Peter DiMuro on ChoreoFest

by Aisha Cruse

ChoreoFest triumphantly ended just over a week ago, with much sighing and yawning and applause. And though the performances have concluded, the conversations continue! I was lucky enough to get to ask Dance Complex Executive Director Peter DiMuro a few questions about ChoreoFest and choreography at the Dance Complex, ChoreoFest's annual home.

A quick bit of background; a few weeks before the festival, the Dance Complex invited the ChoreoFest participants to take part in a Choreographer's Workshop lead by Peter, which was part of a longer event called Summer Sizzle. I eagerly accepted, and spent an amazing three hours building and deconstructing movement.

Given the Dance Complex's continued support of ChoreoFest, and knowing that Peter would be attending the performances, it made perfect sense to ask him some follow-up questions on the workshop and on ChoreoFest. Peter graciously and eloquently accepted.

Aisha Cruse: What made you invite the ChoreoFest participants to the Choreographer's Workshop?
Peter DiMuro: ​I often feel, that as young dance-makers, we're thrown into the world post-college or post-training with very little preparation as to what it means to "make dances". We're taught to make phrases, make-up movement. In technique class, there are combinations- often in straight lines across the floor. Even if we get to take a composition or choreography class, there is so little time to "undo" the majority of the time we spend in our training- isolating the technique from the "communication through movement".
I had seen the Choreofest through video and live snippets over the past few years, and felt that we might be able to help frame the intense 24 hour period with a mind set (and body-set!) that could de-rail the trained impetus to "gotta make up movement.." vs. "what are we communicating".

Aisha: The workshop we attended was part of a larger week-long event, which included an opportunity for choreographers to make and show work. Can you tell us a little about what
​ ​your goals were during the event and if it will be happening again?

​Peter: Each year we do two seasonal festivals- Winter Wonder and Summer Sizzle. This year, Summer Sizzle seemed to take on a new thread of creation- there was a choreographer's track as a through line, as well as some body/mind/moving somatics classes with Pam Pietro. I think with the choreo track and Pam's classes, the parallel in "how" we think about dance is the key ingredient: if we don't question the way we move, think, bundle and unbundle bodies and ultimately change (the hard part!!!), then we don't really have a chance to change the way we move, the way we create/craft dances.
As The Dance Complex continues, we will also keep reinforcing sustainable ways of thinking/doing- in our own Festivals like Winter Wonder and Summer Sizzle, but in on-going workshops we produce throughout the year- the CATALYST Classes, for instance.​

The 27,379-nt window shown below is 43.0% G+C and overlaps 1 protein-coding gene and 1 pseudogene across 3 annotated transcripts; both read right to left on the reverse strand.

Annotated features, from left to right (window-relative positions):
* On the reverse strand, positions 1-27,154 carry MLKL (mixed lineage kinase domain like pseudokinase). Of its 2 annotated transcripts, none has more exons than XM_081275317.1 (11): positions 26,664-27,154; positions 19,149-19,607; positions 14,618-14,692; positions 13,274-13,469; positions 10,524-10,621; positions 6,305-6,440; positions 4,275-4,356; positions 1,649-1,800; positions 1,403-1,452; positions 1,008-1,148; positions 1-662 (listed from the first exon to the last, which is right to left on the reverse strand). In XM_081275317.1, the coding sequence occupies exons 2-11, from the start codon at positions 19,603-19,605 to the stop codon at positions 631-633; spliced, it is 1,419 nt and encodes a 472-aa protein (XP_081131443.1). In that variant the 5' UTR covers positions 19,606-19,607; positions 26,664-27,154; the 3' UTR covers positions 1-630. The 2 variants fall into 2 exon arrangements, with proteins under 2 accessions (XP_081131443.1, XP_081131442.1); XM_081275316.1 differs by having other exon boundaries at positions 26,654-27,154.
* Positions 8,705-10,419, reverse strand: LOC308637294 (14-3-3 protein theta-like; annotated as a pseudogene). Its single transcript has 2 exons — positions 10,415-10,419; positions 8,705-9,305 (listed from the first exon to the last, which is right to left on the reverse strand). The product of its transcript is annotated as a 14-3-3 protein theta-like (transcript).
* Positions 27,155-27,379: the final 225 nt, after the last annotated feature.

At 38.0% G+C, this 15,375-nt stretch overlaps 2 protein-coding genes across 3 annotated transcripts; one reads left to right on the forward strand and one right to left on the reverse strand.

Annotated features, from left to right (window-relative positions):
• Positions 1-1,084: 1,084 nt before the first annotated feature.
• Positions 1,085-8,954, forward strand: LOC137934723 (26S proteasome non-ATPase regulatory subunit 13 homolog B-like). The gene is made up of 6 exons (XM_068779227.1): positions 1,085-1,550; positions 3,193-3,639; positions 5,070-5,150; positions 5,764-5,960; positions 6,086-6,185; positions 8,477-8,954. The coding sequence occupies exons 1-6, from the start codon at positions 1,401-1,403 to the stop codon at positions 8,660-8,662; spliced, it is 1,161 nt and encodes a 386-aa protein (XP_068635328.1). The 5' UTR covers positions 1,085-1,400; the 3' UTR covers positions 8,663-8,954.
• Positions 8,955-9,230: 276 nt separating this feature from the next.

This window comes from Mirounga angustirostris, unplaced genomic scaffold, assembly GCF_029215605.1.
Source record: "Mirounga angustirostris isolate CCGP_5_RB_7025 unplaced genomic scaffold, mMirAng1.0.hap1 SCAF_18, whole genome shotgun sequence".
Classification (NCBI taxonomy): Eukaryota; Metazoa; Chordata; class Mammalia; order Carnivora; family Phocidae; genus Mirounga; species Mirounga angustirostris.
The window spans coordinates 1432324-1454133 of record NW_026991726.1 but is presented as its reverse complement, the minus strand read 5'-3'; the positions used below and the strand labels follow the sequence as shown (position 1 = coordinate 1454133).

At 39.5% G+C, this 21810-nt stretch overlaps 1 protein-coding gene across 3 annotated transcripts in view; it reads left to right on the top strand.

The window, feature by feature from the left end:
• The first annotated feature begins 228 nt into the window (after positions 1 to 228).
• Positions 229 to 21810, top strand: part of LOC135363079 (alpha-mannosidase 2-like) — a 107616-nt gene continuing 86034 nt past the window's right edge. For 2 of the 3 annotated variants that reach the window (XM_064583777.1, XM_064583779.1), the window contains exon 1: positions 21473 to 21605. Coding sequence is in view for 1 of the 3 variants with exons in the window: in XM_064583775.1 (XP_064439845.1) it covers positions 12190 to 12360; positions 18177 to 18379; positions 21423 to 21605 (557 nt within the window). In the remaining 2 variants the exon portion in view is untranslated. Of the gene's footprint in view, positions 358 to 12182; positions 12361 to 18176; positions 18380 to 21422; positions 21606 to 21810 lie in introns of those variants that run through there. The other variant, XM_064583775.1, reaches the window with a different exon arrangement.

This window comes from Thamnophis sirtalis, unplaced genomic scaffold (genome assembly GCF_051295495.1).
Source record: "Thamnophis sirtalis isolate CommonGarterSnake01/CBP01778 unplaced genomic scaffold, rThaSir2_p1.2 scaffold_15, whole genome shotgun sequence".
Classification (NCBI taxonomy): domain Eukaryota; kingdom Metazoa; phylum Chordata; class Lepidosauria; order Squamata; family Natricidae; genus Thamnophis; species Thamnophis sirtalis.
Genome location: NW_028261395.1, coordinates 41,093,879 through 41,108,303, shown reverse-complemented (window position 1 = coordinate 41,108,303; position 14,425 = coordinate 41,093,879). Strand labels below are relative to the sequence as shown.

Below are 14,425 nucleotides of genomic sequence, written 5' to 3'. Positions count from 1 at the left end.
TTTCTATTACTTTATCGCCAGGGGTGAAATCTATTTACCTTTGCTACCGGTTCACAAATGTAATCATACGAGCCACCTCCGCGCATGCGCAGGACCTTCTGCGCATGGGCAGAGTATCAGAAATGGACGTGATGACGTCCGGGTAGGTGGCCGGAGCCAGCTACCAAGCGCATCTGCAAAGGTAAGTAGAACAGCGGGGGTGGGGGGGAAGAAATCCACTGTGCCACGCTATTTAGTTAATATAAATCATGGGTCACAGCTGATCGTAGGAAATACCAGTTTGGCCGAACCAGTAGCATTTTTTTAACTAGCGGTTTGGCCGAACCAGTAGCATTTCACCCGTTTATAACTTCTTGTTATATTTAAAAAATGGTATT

Aisha: ChoreoFest is incredibly happy to have the continued support of the Dance Complex. What kind of involvement does the Dance Complex (or do you) want to have with ChoreoFest in the future?
Peter: Since arriving here 2 summers ago, I feel like I am just understanding what the community holds as gifts to us- us at The Dance Complex but also for the whole community. It would be great to be involved with a workshop prior to the ChoreoFest as we did this year; I think it would/could get more means of interrupting patterns, ways of thinking.
I could see some of the works continuing on- and being presented in workshop or performance here say a few months later- what seed ideas are worth keeping or evolving into more?​

Aisha: Were there any moments while watching the performances that you saw or felt a connection to the skills we covered or discussions we had in the choreographer's workshop?
Peter: Of course the egotist in my wants to say, Sure! Everything connected! I'd love to ask the choreographer's the same question : how did they - or now, with reflection a few days later- interrupt the creative process patterns, movement patterns, spatial patterns, when under the gun like that.
I do think in watching that I saw the overall form of the dances- from each individual choreographer- be less connected to a known form (first a duet, now a solo, now a trio...now group unison- the kind of choreography that speaks to fulfilling some list of known ingredients). The dances felt more organically formed. And I sensed ownership by the dancers dancing- my own methods include a lot of work to get those performing to "own" movement right from the get-go, and not as a layer on top of "adding the performance", so this always is something that pops out.
It might be the nature of the 24 hour finite-ness that choreographers sense that they share creation/ownership in the process of making..​.or maybe partly the workshop that un-did some unspoken rule of the choreographer creating top down.
And I saw less unison! (That tool of the devil!) and when unison occurred, it felt less out of nowhere.
I'd encourage an examination of what, objectively with a few days passing, worked- even the unintentional aspects in performance, form, movement generation- and see if there is some way to set the likelihood that these can occur again..and that requires reflection and changing pattern....(It's always back to that! Dang!)

For more on Peter's work, please visit his website, PDM:Public Displays of Motion.
You can also find him on Facebook.

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